In today's society, quick access to information is a vital commodity for the success of any corporation. Many corporations are now implementing computerized information systems to have fast and easy access to all prioritize information. The Internet provides corporations with a broad range of information, while the Intranet provides corporations specialized security that protects the entire network of the organization. In the past, the Intranet was an information system used for sharing policies, procedures, and forms. Today, with the mainstream of the Internet, the Intranet has evolved into a collaborative medium that provides employee's quick, comprehensive access to virtually all information pertaining to the organization. The purpose of this paper is to define the intranet, purpose, benefits, and examples of organization use.
The Intranet is similar to the Internet and shares the same concepts and technologies such as: client-server computing and Internet protocol suite such as: HTTP for web services, SMTP for e-mail, and FTP for file transfer.
The Internet and Intranet are similar, but have one exclusive difference; the Intranet is a private network. The Intranet is defined as "an interconnected network, usually one that uses the TCP/IP protocol set, and does not extend beyond the organization that created it" (Schneider, 2004). The Intranet can be best described as a private version of the Internet, confined to only the creating organization.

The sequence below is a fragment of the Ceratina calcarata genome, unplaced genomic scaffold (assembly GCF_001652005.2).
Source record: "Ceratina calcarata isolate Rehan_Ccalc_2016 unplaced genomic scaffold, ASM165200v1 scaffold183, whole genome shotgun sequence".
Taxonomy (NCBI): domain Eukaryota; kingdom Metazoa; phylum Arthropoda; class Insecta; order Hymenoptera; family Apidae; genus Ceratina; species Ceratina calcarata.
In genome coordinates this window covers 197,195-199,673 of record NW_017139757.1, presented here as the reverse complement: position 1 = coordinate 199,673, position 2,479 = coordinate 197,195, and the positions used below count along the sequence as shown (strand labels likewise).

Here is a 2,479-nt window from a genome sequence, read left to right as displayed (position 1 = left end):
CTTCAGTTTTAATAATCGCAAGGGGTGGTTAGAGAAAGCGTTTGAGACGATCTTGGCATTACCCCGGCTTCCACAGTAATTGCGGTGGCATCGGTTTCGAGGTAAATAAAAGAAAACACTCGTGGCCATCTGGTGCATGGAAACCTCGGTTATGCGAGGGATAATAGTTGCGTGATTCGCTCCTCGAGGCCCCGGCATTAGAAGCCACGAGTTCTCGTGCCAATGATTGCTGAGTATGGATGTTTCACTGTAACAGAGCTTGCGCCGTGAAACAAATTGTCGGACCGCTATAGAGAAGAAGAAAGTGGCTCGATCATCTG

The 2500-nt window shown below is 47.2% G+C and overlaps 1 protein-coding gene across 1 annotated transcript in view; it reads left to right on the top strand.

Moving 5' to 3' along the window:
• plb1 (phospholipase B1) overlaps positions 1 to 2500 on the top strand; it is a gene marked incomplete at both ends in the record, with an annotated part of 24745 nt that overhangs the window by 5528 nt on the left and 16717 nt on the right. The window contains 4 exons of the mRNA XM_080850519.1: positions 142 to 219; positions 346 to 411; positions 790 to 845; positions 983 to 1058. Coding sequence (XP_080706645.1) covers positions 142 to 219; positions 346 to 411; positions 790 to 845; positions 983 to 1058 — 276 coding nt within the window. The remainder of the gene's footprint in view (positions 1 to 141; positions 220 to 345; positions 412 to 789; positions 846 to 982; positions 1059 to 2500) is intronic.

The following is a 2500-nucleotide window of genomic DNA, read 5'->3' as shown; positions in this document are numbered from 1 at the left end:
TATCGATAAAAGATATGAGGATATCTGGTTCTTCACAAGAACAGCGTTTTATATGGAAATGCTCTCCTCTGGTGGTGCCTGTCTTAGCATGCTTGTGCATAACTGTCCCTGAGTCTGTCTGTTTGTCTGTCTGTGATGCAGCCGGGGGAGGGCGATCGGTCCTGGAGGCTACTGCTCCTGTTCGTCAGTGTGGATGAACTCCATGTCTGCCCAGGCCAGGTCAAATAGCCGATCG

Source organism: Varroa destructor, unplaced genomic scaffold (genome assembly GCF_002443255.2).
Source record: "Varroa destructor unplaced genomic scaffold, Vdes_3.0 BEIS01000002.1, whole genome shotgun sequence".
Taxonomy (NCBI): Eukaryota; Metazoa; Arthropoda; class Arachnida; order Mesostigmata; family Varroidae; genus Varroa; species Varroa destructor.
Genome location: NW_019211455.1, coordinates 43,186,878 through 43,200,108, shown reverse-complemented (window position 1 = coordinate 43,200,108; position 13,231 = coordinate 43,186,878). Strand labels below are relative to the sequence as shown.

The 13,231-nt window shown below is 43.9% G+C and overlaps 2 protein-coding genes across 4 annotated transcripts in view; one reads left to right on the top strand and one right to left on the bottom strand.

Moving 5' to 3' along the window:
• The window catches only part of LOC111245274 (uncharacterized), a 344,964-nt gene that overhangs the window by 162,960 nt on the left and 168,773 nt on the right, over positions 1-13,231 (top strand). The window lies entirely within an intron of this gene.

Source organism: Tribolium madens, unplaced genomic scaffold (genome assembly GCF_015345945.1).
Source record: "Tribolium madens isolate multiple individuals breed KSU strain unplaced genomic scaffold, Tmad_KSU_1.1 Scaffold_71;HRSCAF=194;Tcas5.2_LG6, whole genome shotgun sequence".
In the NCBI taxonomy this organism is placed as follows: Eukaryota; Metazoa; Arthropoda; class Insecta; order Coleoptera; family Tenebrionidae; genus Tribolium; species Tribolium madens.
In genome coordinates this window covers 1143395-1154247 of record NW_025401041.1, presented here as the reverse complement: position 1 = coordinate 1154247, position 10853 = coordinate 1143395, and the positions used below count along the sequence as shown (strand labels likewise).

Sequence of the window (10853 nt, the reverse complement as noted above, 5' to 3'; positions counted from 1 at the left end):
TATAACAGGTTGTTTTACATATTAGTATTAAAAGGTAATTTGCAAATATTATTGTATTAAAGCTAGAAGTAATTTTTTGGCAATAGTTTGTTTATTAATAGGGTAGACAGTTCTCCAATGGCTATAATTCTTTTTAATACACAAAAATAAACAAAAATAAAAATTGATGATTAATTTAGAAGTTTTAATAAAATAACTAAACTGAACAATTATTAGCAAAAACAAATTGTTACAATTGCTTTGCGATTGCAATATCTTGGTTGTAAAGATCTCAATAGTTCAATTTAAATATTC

The purpose of the Intranet is to allow an organization the ability to store and retrieve data, provide customer relationship management and project management tools, applications, corporate directories, video conferencing, and communication to name a few, all within a private network. The private network connects each facility of the organization, and their employee providing instant access to organizational information. In the past, a disadvantage was that only on-site employees could access the Intranet but today, employees can now...